Children and Art
[C]hildren and art, according to Sondheim, are the only two things worth leaving behind in this world. As a dad with a big family, I’ve left behind quite a few of the first. Six, to be exact. Then, as someone who can’t bear to toss his kids pictures away, I’m also working on leaving behind quite a bit of the second. Recently I was going through some of it. I always ask them what it is and write down what they say as the piece’s title. One rather delightful example from my (then) four-year old is entitled, “That’s your map and your boat. We’re going to the zoo with your friends.” The title is as good as the picture.
If the saying is true—about children and art—then they must have some things in common. Consider a few parallels. Each child is unique, like a work of art. Each work of art requires, perhaps demands our attention. Each is costly: time, money, and emotional energy are required. Some have even described the artistic process as a giving birth. Children and art both have seasons. Every artist has his or her early years, as I noticed while visiting the “Late Renoir” exhibit at the Philadelphia Museum of Art a couple of weeks ago. Jesus loves each. I suppose he had to love art. Any first century craftsman certainly must have had an eye for line and shape. But Jesus wasn’t merely a man. He was also fully God. As such, God the Son not only designed the ornate features of the earthly temple, but created the whole cosmos as a kind of holy temple, which, in its beauty, “declares the glory of God.” But the Lord’s love for children is perhaps better known. Even the most skeptical may yet have heard the song “Jesus loves the little children, all the children of the world.” On one occasion, Jesus actually rebukes his disciples and demands the children not be kept from him: “Let the little children come to me and hinder them not.” His rationale? “For to such belongs the kingdom of God.” Apparently if you want to be one of God’s works of art in heaven, you have to become like a little child. Artists need the kind of curiosity that children have. They need to be a little “innocent” in order to create. They need the expectancy that something “big” might be around the corner. They need to lack a certain level of self-awareness. They need to have time; grown ups never seem to have enough time for anything. In some parent-child craft activities I’ve been involved with over the years, I enjoy watching the grown ups. They sometimes enjoy making stuff as much if not more than the kids. Some people talk about discovering an inner child. I don’t object to this way of seeing things; I take it to mean finding, and keeping, an attitude of dependence upon Abba. Daddy. Sondheim’s advice, as with all “think about what you want to leave behind” kind-of-advice, focuses on what lasts, what is eternal. If heaven is a creative place, where we get to make and design things (and not just play harps on a cloud while wearing a toga), then it’s a good thing God won’t let anyone but kids in. We have a lot of art to make in eternity. I’m glad Ruminate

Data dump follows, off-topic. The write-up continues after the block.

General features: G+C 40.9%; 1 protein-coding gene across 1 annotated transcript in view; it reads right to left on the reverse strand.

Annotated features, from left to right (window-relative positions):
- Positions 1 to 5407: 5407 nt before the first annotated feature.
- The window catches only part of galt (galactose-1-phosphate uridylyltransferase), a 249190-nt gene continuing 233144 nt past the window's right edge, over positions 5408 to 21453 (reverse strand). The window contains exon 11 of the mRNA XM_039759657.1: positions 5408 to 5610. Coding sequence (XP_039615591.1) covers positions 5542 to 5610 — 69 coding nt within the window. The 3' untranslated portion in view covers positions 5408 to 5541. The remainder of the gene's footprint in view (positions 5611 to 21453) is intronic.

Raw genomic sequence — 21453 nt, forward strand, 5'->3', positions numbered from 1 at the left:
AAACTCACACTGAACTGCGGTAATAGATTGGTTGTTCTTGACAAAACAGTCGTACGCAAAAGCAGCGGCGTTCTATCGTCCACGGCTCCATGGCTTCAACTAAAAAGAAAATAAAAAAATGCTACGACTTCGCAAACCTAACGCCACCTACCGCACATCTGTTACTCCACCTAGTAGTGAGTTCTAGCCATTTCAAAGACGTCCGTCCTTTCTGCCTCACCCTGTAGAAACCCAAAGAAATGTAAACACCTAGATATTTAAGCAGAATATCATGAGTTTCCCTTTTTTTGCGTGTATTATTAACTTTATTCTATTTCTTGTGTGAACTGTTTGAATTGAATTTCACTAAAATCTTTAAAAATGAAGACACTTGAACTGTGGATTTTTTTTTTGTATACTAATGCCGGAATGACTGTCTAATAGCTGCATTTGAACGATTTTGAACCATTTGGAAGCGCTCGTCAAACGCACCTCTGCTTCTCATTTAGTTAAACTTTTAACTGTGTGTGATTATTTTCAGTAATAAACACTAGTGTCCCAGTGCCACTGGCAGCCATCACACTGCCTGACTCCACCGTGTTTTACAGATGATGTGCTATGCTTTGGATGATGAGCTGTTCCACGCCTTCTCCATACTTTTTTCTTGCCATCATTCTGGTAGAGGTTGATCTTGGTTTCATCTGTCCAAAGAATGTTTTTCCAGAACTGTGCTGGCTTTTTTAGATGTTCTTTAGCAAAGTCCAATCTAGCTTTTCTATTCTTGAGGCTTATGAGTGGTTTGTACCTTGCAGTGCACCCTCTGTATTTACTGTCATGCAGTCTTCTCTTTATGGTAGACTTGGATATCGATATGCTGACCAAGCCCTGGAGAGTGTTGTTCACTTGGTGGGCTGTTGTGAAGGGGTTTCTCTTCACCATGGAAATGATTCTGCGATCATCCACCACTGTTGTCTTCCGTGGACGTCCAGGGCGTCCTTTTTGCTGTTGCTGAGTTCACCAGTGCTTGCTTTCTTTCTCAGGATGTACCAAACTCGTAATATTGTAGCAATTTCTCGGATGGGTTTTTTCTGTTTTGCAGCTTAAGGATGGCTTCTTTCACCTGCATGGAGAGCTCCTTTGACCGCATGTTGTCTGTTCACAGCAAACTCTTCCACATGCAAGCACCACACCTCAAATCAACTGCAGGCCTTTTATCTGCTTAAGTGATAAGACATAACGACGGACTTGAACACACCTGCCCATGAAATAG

is encouraging us to get a head start.
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